National & International Humanitarian Organisations

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European Commission - Humanitarian Aid & Civil Protection
The Humanitarian Centre What we do The Humanitarian Centre is a unique network that tackles some of the most complex aspects of global poverty. It does this by creating cross-fertilisations between Cambridge’s world-class minds, harnessing the expertise of our community. It brings together otherwise disparate specialists in technology and business with development practitioners in the field and students – to come up with effective solutions. No other organisation does this. The Centre also supports 40 member organisations, through training in marketing, volunteer management and monitoring and evaluation. The Humanitarian Centre
Reports Return to top > Evaluation of the Protection Standby Capacity (ProCap) and Gender Standby Capacity (GenCap) Projects (Dec 2011) Management Response Plan (MRP) to GenCap ProCap Evaluation Report (April 2012) 5-year Evaluation of the Central Emergency Response Fund (CERF): Annexes/Synthesis - Country Reports: El Salvador Afghanistan Reports
print back to main Russia’s system of international development assistance is being established. The strategic vision of the substance and priorities of Russia’s international development assistance policy is presented in the Concept of Russia’s Participation in International Development Assistance approved by the Russian President on 14 June 2007. A legal framework for Russia’s cooperation on international development assistance is laid out by the Constitution of the Russian Federation, the Russian Foreign Policy Concept, the Russian Security Concept, and the Budget Code of the Russian Federation. Russia — RCICD.org Russia — RCICD.org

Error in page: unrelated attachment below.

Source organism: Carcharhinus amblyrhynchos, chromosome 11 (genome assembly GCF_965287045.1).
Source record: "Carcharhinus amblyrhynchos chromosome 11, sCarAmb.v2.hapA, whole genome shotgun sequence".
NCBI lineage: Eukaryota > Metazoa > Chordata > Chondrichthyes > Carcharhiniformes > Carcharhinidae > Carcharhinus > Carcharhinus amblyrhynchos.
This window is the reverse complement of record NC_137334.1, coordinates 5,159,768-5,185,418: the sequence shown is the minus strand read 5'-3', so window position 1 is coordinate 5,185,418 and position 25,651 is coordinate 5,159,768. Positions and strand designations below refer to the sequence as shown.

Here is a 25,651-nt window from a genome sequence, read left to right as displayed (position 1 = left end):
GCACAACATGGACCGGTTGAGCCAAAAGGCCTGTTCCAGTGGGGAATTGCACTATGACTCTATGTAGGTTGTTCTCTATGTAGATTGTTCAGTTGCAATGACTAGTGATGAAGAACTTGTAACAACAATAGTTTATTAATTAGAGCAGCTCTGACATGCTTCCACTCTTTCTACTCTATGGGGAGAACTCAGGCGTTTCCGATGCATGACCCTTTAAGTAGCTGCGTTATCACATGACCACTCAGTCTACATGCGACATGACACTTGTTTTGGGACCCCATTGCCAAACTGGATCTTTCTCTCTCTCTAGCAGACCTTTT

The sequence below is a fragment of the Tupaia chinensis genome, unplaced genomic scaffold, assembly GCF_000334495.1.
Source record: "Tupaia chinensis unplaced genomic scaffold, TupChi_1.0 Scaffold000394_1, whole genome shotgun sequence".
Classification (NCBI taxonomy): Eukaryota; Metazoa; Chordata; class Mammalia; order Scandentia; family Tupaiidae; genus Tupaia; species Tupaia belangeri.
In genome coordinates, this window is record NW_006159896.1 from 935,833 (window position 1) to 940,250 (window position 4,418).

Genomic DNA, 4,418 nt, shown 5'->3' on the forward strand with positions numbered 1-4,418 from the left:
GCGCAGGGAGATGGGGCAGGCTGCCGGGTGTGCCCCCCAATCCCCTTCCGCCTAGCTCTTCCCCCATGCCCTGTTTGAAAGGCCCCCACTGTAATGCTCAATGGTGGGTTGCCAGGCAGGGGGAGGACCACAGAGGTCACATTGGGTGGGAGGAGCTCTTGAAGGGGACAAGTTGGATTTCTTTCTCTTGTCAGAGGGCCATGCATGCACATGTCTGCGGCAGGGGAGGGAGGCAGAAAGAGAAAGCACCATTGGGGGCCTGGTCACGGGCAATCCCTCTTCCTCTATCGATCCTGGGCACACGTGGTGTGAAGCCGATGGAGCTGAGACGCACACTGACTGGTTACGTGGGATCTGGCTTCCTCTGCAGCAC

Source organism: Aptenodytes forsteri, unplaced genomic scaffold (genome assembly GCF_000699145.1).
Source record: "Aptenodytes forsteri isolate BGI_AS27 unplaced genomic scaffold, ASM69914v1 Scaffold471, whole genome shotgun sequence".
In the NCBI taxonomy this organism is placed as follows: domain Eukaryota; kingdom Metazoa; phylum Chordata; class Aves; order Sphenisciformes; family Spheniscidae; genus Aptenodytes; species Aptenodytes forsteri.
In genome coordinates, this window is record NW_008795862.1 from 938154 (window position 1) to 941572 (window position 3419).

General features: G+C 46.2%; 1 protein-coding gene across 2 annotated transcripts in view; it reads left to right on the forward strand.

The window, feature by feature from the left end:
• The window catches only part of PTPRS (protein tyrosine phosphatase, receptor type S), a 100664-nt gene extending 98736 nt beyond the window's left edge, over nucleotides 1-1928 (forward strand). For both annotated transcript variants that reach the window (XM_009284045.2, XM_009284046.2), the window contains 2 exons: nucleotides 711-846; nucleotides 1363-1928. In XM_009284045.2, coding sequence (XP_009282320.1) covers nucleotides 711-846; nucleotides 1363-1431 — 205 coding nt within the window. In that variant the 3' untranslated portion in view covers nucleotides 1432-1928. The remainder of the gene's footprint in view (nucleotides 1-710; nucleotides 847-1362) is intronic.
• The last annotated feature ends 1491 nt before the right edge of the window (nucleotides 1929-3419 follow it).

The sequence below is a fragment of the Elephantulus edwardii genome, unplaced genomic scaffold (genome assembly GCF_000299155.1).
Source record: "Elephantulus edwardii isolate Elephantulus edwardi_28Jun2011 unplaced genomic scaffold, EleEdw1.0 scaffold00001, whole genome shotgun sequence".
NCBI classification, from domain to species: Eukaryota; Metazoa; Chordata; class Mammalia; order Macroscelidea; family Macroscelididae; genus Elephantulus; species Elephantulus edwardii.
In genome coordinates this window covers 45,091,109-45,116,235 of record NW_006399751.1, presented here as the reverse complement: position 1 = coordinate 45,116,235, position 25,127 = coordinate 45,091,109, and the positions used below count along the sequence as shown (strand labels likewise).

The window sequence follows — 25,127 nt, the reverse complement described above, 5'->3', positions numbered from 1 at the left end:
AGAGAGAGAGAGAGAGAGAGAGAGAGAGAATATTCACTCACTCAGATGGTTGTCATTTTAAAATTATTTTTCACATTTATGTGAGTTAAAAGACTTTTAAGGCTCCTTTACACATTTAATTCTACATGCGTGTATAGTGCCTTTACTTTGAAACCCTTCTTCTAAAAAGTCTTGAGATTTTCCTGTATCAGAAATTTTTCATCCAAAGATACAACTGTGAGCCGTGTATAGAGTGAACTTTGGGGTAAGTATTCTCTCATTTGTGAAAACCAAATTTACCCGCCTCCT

CBHA - The Consortium of British Humanitarian Agencies CBHA - The Consortium of British Humanitarian Agencies “We are caught in a race between the growing size of the humanitarian challenge, and our ability to cope; between humanity and catastrophe. And, at present, this is not a race we are winning."” “… being good is not going to be good enough given the challenges ahead. The scale, frequency and severity of rapid onset humanitarian disasters will continue to grow in the coming years, and at an accelerating pace.
Federal Emergency Management Agency NIMS and National Preparedness Click here to subscribe to the NIMS mailing list The National Incident Management System (NIMS) identifies concepts and principles that answer how to manage emergencies from preparedness to recovery regardless of their cause, size, location or complexity. NIMS provides a consistent, nationwide approach and vocabulary for multiple agencies or jurisdictions to work together to build, sustain and deliver the core capabilities needed to achieve a secure and resilient nation. Consistent implementation of NIMS provides a solid foundation across jurisdictions and disciplines to ensure effective and integrated preparedness, planning and response. Federal Emergency Management Agency